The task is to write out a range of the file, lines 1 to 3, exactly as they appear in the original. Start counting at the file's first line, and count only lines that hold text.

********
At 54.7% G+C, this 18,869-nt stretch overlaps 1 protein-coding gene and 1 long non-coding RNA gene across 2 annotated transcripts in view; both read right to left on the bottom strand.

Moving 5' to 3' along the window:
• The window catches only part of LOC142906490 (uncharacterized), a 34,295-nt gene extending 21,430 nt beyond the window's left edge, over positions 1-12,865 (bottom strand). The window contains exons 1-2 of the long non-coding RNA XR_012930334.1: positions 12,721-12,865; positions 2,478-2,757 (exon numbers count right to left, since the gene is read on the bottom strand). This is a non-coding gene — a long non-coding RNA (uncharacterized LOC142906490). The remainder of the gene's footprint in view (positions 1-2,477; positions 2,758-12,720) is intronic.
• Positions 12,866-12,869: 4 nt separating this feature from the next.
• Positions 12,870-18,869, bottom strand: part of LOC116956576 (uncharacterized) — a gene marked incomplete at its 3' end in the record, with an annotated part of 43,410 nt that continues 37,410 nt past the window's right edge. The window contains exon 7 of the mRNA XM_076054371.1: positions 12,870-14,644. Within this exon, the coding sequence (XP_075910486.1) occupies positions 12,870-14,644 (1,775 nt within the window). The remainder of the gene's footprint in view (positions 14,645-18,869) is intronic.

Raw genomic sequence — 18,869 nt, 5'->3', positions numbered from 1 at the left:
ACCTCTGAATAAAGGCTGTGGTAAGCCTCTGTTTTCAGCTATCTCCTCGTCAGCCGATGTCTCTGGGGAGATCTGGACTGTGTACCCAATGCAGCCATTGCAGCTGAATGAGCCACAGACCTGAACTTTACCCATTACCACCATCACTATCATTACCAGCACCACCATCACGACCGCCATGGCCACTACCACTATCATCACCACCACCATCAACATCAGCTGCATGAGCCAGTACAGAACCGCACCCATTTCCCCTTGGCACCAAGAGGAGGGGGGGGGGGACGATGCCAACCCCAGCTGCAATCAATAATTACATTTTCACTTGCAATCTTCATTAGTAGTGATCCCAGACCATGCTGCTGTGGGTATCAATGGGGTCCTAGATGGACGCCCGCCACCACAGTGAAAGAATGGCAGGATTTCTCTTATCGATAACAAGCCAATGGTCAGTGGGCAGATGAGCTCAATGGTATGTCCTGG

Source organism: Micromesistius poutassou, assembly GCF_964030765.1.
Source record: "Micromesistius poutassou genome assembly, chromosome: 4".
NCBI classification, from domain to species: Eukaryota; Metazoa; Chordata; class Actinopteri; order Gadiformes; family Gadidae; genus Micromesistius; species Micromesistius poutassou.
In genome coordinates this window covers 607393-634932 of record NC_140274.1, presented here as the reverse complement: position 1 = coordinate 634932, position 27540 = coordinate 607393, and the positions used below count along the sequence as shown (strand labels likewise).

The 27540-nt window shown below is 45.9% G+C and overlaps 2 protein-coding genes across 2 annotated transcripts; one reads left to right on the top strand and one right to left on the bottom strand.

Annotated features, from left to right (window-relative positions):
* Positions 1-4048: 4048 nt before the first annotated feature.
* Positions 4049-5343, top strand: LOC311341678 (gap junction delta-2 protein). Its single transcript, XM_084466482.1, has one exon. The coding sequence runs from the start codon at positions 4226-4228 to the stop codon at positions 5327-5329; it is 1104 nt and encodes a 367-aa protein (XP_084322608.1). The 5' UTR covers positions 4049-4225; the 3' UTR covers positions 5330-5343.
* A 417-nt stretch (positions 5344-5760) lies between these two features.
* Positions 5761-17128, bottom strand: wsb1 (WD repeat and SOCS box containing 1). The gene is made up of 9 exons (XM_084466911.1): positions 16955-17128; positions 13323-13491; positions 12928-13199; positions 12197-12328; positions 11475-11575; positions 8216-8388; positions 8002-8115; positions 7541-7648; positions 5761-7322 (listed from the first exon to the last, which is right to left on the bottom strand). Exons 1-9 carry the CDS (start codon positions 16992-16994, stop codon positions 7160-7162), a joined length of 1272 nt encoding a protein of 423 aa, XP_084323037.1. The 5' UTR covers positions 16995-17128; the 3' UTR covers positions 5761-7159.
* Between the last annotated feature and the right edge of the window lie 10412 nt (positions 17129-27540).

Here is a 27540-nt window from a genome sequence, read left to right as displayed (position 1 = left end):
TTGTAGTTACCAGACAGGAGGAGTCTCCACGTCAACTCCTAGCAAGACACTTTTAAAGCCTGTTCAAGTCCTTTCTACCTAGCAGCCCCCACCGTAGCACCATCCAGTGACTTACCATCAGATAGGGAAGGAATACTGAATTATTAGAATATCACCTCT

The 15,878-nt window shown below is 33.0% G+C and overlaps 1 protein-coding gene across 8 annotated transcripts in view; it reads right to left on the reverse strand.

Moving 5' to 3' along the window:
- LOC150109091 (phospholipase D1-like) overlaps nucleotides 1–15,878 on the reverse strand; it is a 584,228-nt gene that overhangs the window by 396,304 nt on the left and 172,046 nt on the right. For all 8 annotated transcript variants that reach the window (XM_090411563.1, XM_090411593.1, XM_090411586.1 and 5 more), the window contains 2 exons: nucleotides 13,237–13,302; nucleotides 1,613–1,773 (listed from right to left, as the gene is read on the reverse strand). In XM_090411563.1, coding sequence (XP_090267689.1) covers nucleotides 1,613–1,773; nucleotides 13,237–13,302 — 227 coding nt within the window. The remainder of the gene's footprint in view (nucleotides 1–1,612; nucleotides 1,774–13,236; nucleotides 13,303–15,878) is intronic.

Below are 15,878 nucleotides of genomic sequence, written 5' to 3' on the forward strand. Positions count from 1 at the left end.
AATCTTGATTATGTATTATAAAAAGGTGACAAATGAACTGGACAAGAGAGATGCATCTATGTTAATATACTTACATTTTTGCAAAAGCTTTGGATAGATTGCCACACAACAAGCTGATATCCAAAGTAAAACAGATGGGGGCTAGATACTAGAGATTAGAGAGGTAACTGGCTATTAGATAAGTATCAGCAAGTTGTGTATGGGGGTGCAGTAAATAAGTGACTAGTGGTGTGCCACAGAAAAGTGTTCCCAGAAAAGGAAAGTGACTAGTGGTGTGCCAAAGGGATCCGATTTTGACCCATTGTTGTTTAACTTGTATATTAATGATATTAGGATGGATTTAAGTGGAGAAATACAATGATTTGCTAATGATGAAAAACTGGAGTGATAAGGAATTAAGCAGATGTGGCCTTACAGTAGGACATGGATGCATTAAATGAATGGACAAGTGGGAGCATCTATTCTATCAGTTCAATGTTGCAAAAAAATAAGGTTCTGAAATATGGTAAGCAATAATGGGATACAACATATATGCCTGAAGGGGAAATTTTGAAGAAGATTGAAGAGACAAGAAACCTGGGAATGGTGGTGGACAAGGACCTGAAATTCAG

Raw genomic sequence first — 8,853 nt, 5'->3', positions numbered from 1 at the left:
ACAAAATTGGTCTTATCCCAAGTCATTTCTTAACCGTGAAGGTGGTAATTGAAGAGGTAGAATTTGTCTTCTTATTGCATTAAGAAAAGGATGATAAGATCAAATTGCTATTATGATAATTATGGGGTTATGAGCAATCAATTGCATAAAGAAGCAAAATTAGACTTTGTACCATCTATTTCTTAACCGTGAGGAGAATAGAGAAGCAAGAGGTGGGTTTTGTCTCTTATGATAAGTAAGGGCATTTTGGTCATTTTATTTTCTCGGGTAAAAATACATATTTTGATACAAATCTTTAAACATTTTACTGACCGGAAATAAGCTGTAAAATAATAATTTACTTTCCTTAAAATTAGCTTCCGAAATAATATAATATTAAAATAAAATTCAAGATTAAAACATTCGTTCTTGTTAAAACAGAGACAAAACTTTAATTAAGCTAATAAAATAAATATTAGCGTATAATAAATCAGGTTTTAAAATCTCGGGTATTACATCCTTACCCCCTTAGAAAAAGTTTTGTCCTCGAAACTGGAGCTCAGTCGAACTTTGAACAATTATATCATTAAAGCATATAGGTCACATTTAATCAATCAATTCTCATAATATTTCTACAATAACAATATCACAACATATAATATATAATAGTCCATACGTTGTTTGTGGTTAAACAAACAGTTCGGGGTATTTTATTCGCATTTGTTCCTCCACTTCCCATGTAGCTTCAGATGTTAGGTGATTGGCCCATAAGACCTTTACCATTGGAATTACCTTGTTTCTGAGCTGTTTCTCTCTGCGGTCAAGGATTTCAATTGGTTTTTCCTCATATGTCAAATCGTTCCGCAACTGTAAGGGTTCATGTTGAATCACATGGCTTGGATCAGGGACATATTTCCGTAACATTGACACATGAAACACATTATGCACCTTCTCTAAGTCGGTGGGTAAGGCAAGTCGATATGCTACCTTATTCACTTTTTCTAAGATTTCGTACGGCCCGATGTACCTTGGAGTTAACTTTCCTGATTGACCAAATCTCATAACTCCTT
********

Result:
At 54.7% G+C, this 18,869-nt stretch overlaps 1 protein-coding gene and 1 long non-coding RNA gene across 2 annotated transcripts in view; both read right to left on the bottom strand.

Moving 5' to 3' along the window:
• The window catches only part of LOC142906490 (uncharacterized), a 34,295-nt gene extending 21,430 nt beyond the window's left edge, over positions 1-12,865 (bottom strand). The window contains exons 1-2 of the long non-coding RNA XR_012930334.1: positions 12,721-12,865; positions 2,478-2,757 (exon numbers count right to left, since the gene is read on the bottom strand). This is a non-coding gene — a long non-coding RNA (uncharacterized LOC142906490). The remainder of the gene's footprint in view (positions 1-2,477; positions 2,758-12,720) is intronic.